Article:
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“Bite-Size Bits of Local, National, and Global History”
Goldfield in Esmeralda County, Nevada — The American Mountains (Southwest)
 

Goldfield Community Center

 
 
Goldfield Community Center Marker image. Click for full size.
By Douglass Halvorsen, March 31, 2018
1. Goldfield Community Center Marker
Inscription.
Formerly the Methodist Episcopal Church
Built 1912
Dedicated March 30, 1914

 
Location. 37° 42.471′ N, 117° 14.036′ W. Marker is in Goldfield, Nevada, in Esmeralda County. Marker is at the intersection of Veterans Memorial Hwy (U.S. 95) and Euclid Ave., on the left when traveling east on Veterans Memorial Hwy. Touch for map. Marker is at or near this postal address: 165 Crook Ave., Goldfield NV 89013, United States of America.
 
Other nearby markers. At least 8 other markers are within walking distance of this marker. Gans Vs. Nelson (a few steps from this marker); Goldfield (within shouting distance of this marker); Southern Nevada Consolidated Telephone-Telegraph Company Building (about 500 feet away, measured in a direct line); The Gables (approx. 0.2 miles away); Where’s Gran Pah? (approx. ¼ mile away); Goldfield’s Railroads (approx. ¼ mile away); a different marker also named Goldfield (approx. ¼ mile away); California Beer Hall Warehouse (approx. ¼ mile away). Touch for a list and map of all markers in Goldfield.
 
Regarding Goldfield Community Center. This former church is one of many contributing buildings as part of the Goldfield Historic District that was listed in the National Register of Historic Places (NHRP) in 1982.
Goldfield Community Center Marker image. Click for full size.
By Douglass Halvorsen, March 31, 2018
2. Goldfield Community Center Marker
The NRHP Nomination Form highlights the significance of this building and reads:

The First M. E. Church of Goldfield is a single story building, rectangular in plan, covered with a moderately pitched gable roof. The structure is articulated by a square corner bell tower which rises to a height of 30 feet. A double entry at the base of the tower provides access to the vestibule. The tower features a corbelled and crenelated parapet, and two rectangular louvered openings at the second level. The major window at the east gable wall is a large pointed arch opening designed in the Gothic Revival tradition with stained glass panes. Both entries at the tower are also pointed arched, although the original topiights and door leaves have been boarded over or replaced. Two pairs of double hung sash windows occur on the north and south walls. Aside from the bell tower, the other noteworthy feature of the church is the use of concrete blocks in its construction. These blocks were formed with a rusticated face to simulate stone construction. The church has been maintained and retains a high degree of original integrity.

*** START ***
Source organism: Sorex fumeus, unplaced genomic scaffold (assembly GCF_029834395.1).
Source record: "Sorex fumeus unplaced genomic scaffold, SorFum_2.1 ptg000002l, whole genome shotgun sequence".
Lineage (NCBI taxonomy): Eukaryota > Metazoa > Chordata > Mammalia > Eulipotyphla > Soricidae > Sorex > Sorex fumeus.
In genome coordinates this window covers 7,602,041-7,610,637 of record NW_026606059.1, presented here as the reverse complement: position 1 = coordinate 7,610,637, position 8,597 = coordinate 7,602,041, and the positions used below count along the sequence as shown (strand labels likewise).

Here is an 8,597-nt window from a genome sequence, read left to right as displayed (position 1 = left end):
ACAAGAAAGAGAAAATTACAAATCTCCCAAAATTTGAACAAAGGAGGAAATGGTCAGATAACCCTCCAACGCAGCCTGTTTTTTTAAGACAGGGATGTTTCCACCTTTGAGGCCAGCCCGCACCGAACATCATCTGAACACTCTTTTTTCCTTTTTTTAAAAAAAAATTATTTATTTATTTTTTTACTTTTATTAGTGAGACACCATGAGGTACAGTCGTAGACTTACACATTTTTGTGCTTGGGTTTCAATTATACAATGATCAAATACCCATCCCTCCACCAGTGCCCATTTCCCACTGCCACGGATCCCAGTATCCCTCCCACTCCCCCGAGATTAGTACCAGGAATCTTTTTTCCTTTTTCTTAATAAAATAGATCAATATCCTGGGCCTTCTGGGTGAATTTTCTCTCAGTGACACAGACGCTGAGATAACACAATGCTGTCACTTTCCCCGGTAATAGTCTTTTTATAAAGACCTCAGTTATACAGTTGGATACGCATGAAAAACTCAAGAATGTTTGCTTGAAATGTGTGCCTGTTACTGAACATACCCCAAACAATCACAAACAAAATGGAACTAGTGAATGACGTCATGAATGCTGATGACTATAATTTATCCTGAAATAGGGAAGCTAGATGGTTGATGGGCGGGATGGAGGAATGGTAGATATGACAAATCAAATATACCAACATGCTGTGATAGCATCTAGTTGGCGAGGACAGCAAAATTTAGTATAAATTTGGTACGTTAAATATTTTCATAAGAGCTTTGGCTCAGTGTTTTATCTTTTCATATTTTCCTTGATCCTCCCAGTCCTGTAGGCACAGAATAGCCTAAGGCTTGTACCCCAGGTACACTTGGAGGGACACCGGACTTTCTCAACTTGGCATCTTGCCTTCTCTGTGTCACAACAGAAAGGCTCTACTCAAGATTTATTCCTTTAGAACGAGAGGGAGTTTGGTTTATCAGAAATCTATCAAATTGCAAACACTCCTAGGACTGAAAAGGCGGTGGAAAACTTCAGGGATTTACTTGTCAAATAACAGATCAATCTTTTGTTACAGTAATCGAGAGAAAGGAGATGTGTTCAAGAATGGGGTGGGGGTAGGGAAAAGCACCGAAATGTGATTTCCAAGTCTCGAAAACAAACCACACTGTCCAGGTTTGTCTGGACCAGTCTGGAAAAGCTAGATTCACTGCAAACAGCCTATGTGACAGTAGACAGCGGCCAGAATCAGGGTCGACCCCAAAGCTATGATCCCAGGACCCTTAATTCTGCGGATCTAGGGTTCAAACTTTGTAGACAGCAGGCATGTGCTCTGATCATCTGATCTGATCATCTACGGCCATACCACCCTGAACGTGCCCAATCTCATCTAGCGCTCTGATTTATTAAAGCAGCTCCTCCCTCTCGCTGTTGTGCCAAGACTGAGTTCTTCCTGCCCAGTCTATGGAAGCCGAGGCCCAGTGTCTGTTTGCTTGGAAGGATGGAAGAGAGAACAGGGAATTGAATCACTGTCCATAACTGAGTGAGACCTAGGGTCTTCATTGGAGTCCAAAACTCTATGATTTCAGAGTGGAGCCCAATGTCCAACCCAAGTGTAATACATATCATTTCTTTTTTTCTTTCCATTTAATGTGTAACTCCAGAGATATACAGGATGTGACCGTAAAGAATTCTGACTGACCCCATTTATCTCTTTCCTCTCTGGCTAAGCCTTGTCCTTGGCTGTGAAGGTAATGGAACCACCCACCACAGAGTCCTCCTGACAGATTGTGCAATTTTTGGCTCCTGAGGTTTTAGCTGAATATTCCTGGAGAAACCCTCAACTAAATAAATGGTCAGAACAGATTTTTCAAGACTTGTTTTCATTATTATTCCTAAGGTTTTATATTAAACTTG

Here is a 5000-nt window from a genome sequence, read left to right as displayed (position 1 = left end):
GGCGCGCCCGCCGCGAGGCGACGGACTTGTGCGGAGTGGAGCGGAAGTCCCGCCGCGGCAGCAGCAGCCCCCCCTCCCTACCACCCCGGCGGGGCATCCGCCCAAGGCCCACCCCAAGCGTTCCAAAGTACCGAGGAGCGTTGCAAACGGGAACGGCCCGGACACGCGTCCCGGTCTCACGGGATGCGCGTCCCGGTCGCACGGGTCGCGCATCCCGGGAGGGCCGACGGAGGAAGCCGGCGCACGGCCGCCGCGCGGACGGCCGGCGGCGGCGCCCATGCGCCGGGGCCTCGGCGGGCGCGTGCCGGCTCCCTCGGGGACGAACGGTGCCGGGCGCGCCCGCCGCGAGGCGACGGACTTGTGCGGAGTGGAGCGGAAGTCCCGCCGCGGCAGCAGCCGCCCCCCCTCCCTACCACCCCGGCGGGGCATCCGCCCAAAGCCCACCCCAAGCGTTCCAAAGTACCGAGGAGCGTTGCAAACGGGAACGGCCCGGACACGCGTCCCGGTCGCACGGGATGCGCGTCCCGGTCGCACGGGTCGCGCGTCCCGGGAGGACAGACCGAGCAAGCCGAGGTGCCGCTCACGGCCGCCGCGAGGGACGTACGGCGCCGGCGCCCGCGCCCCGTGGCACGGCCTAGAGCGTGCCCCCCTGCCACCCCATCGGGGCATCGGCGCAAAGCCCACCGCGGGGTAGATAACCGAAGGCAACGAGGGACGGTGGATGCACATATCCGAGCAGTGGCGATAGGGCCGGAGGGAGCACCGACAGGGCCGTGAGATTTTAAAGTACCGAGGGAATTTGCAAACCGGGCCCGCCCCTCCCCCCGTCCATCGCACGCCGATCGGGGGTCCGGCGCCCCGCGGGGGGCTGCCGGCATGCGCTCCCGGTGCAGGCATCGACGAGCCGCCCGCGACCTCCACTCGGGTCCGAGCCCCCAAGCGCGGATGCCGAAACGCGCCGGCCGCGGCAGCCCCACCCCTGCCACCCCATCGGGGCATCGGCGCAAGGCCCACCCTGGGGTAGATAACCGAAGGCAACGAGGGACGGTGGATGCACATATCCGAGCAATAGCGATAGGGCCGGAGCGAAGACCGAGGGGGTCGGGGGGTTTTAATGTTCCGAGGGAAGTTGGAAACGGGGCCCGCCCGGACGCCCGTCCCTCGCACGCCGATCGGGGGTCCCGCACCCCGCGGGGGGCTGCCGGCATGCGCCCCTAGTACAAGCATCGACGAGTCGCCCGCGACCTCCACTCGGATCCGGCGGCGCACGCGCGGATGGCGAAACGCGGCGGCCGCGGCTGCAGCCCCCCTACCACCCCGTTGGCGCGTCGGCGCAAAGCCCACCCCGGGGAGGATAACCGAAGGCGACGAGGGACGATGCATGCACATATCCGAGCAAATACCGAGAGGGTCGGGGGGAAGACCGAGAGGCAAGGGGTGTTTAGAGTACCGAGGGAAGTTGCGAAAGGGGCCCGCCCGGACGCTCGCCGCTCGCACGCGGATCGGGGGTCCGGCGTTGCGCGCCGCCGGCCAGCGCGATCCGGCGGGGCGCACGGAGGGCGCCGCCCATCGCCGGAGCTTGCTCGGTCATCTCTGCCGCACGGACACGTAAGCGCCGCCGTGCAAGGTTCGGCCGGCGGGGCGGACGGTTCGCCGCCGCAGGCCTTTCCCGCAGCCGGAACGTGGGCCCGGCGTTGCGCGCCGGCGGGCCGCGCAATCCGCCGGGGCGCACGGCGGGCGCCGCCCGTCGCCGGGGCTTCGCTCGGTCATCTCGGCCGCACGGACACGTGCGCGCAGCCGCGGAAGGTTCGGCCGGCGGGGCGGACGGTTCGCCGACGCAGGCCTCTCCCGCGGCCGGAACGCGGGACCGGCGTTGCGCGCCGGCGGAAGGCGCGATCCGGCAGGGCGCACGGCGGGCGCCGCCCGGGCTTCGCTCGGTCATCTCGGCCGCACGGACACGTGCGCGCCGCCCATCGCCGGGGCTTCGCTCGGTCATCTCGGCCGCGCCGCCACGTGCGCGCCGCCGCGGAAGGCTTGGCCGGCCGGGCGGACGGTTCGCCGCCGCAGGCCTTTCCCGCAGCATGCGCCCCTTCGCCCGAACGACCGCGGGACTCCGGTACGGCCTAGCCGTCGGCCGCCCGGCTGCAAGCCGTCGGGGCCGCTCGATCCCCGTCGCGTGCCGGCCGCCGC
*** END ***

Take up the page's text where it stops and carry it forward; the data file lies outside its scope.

The First M.E. Church of Goldfield is significant primarily for its architectural design and use of materials. The church was incorporated in Goldfield in June 1908 and until 1912 the congregation assembled in various locations such as the Carpenters Union
Former Methodist Episcopal Church image. Click for full size.
By Douglass Halvorsen, March 31, 2018
3. Former Methodist Episcopal Church
Hall and Ladies Aid Hall. This building was completed in 1912 and was the first permanent structure owned by the church.

The significance of the building is derived mostly from its method of construction as being the only rusticated concrete block building in Goldfield. Concrete block as a building material was popularized nationally about 1910. The material was economically manufactured on the site using portable block making machines with interchangeable face molds. The appearance of cut and dressed stonework could be achieved with the use of these concrete blocks as a less expensive alternate to stone and the craftsman's labor. This structure, characterized as Norman Gothic architecture features a corbelled and crenelated bell tower, painted arch entry doors and a pointed arch, stained glass window at the east facade. The church is a well maintained structure, noteworthy as a chronological reminder of the changes in local and national construction technology.
 
Categories. Churches & Religion
 
Former Methodist Episcopal Church image. Click for full size.
By Douglass Halvorsen, March 31, 2018
4. Former Methodist Episcopal Church
Former Methodist Episcopal Church image. Click for full size.
By Douglass Halvorsen, March 31, 2018
5. Former Methodist Episcopal Church
 
 
Credits. This page was last revised on April 11, 2018. This page originally submitted on April 10, 2018, by Douglass Halvorsen of Klamath Falls, Oregon. This page has been viewed 57 times since then. Photos:   1, 2, 3, 4, 5. submitted on April 10, 2018, by Douglass Halvorsen of Klamath Falls, Oregon. • Andrew Ruppenstein was the editor who published this page.
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